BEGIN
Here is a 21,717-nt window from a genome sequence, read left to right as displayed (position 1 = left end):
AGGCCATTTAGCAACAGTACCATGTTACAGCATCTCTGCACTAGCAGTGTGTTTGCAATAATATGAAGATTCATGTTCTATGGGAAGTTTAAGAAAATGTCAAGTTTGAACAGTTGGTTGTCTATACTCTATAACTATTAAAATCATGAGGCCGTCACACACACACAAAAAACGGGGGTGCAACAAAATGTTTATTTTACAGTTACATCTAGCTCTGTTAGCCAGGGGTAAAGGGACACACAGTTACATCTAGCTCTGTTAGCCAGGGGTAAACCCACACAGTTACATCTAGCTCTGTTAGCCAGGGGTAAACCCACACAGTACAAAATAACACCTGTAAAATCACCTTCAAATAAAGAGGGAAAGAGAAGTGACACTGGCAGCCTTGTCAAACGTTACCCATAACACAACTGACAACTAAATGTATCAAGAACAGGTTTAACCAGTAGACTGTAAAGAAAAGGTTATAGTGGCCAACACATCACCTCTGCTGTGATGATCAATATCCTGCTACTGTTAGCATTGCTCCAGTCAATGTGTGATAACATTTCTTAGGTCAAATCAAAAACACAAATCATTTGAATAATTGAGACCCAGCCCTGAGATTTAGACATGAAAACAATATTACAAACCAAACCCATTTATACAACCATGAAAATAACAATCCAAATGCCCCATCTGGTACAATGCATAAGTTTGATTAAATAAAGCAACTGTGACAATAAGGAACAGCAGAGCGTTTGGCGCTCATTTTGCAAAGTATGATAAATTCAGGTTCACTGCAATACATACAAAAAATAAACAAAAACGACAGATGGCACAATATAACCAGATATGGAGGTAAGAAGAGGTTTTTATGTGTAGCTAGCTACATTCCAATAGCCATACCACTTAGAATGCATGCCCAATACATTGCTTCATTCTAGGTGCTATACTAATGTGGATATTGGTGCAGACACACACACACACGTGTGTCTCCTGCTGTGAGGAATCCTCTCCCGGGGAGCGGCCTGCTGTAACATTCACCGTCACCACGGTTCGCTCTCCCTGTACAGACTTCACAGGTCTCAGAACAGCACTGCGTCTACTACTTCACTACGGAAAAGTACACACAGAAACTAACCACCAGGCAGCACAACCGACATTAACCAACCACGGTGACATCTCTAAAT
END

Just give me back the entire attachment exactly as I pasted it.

Here is a 21,717-nt window from a genome sequence, read left to right as displayed (position 1 = left end):
AGGCCATTTAGCAACAGTACCATGTTACAGCATCTCTGCACTAGCAGTGTGTTTGCAATAATATGAAGATTCATGTTCTATGGGAAGTTTAAGAAAATGTCAAGTTTGAACAGTTGGTTGTCTATACTCTATAACTATTAAAATCATGAGGCCGTCACACACACACAAAAAACGGGGGTGCAACAAAATGTTTATTTTACAGTTACATCTAGCTCTGTTAGCCAGGGGTAAAGGGACACACAGTTACATCTAGCTCTGTTAGCCAGGGGTAAACCCACACAGTTACATCTAGCTCTGTTAGCCAGGGGTAAACCCACACAGTACAAAATAACACCTGTAAAATCACCTTCAAATAAAGAGGGAAAGAGAAGTGACACTGGCAGCCTTGTCAAACGTTACCCATAACACAACTGACAACTAAATGTATCAAGAACAGGTTTAACCAGTAGACTGTAAAGAAAAGGTTATAGTGGCCAACACATCACCTCTGCTGTGATGATCAATATCCTGCTACTGTTAGCATTGCTCCAGTCAATGTGTGATAACATTTCTTAGGTCAAATCAAAAACACAAATCATTTGAATAATTGAGACCCAGCCCTGAGATTTAGACATGAAAACAATATTACAAACCAAACCCATTTATACAACCATGAAAATAACAATCCAAATGCCCCATCTGGTACAATGCATAAGTTTGATTAAATAAAGCAACTGTGACAATAAGGAACAGCAGAGCGTTTGGCGCTCATTTTGCAAAGTATGATAAATTCAGGTTCACTGCAATACATACAAAAAATAAACAAAAACGACAGATGGCACAATATAACCAGATATGGAGGTAAGAAGAGGTTTTTATGTGTAGCTAGCTACATTCCAATAGCCATACCACTTAGAATGCATGCCCAATACATTGCTTCATTCTAGGTGCTATACTAATGTGGATATTGGTGCAGACACACACACACACGTGTGTCTCCTGCTGTGAGGAATCCTCTCCCGGGGAGCGGCCTGCTGTAACATTCACCGTCACCACGGTTCGCTCTCCCTGTACAGACTTCACAGGTCTCAGAACAGCACTGCGTCTACTACTTCACTACGGAAAAGTACACACAGAAACTAACCACCAGGCAGCACAACCGACATTAACCAACCACGGTGACATCTCTAAAT